Hill said this will mean a common space for the community with more opportunities. The institute was already working with the community on sustainable food projects including a farmer’s market and veggie share, as well as giving training and practical experience opportunities for the Hopi youth.
“The organization has developed a community-supported agriculture project where we source fresh food from local farmers and then we create shares for the community,” Hill said. “So it will be a place where we continue that work to aggregate food from local farmers to bring food in and then to distribute that… and then we’ll have a large space for feasting for sponsoring dinners and meals here.”
Hill envisions the team leading free workshops on preparing healthy foods, eating local foods and sharing the food together in the community feasting space.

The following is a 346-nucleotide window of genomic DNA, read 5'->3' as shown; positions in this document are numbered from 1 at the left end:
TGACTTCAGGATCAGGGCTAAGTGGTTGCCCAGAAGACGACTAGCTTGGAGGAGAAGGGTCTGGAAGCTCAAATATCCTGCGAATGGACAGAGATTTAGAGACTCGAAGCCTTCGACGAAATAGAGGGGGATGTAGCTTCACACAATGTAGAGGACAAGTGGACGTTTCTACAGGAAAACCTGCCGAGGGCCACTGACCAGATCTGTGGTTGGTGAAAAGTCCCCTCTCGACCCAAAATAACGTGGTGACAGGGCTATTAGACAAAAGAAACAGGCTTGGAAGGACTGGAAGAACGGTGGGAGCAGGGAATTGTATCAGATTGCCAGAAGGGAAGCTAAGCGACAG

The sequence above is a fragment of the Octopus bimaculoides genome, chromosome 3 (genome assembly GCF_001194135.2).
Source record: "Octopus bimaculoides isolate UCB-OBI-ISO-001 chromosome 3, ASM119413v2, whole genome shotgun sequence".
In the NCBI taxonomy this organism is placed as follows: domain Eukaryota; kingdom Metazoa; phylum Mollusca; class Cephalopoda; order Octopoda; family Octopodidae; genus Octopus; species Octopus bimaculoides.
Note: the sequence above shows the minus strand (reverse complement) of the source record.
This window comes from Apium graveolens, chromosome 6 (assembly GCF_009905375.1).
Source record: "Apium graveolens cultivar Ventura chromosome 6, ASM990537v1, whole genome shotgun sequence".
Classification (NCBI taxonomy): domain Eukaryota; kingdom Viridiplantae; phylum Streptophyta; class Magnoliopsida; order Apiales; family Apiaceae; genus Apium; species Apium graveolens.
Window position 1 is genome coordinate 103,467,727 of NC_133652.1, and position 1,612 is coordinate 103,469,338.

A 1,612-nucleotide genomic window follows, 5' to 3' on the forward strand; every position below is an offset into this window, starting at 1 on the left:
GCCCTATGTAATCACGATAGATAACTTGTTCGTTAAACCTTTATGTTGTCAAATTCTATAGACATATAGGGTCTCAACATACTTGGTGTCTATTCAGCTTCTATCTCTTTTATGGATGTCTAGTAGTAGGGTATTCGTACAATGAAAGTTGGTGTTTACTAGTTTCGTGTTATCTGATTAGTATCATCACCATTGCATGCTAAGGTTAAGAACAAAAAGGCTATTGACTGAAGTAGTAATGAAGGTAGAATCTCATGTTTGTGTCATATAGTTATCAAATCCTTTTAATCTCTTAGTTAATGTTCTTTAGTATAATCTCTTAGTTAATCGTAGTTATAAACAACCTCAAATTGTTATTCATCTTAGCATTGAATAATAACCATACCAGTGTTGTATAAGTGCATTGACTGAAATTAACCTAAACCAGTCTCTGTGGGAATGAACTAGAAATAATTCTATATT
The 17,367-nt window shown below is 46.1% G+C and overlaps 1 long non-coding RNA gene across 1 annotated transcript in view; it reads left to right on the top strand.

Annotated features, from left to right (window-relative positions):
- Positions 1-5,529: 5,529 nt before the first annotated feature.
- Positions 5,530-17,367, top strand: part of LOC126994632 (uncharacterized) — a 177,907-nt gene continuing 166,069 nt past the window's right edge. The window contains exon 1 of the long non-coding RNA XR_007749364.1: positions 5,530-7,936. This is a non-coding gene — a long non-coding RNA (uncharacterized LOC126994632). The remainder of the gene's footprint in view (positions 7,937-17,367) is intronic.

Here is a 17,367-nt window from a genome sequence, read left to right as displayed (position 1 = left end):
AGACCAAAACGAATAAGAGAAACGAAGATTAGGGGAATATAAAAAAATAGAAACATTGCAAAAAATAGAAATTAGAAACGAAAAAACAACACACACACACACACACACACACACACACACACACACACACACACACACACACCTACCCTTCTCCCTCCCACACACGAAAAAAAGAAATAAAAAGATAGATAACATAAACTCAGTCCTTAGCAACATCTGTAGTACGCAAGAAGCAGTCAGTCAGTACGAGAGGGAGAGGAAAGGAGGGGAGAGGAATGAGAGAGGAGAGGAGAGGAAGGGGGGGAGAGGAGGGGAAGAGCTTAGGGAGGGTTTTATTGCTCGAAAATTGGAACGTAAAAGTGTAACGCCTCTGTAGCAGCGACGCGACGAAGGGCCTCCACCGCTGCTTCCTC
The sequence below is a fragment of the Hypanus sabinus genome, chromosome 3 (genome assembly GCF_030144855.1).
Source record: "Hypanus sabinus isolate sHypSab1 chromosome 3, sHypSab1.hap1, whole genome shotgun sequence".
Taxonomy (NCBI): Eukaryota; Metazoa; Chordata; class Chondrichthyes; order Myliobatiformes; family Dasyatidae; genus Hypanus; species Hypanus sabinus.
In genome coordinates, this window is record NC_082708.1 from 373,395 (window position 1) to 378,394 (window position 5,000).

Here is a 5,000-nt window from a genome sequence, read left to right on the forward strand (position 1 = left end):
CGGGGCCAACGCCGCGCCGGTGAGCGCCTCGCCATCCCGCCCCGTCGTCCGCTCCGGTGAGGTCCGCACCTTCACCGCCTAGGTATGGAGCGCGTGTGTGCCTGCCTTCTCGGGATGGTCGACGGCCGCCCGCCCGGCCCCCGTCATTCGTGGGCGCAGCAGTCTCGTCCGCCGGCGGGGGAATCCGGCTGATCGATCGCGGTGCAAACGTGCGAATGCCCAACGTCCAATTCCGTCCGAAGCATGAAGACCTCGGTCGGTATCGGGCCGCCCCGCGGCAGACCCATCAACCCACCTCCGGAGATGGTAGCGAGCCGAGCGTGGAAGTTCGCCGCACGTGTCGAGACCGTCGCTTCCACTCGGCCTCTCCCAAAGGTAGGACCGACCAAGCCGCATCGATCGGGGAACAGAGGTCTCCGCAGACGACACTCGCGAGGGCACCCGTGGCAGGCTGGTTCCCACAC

“This facility will be more of a communal collective organizing space. A space so people can learn together,” she said.
Great Need on Hopi
The grant team put together a package listing the health and food crises on the Hopi reservation and outlining ways that the new hub would potentially help the community.
They said the Hopi reservation is a food desert, where Hopi people “face a health crisis due to limited access to fresh and healthy food products resulting in high rates of diet-related illness.”
They explained how the closure of the Navajo Generating Station and Kayenta Coal Mine in 2019 and COVID-19 in 2020 exacerbated problems with employment on the reservation, citing a huge difference in Hopi unemployment and poverty rates versus those throughout Arizona and the U.S.
“Infrastructure on the Hopi reservation is limited, so creating a collaborative community space where individuals can gather, access computers, connect to the internet, attend educational events, learn how to prepare healthy nutritious foods, enjoy delicious meals together, and process the harvest will greatly improve the capacity of local businesses, individuals, and our community,” the organization said.
The space is supported through fundraising, crowd-raising, and active partnerships with other foundations, Hill said. The hub is free to the community but there may be small fees for the co-working space in the future.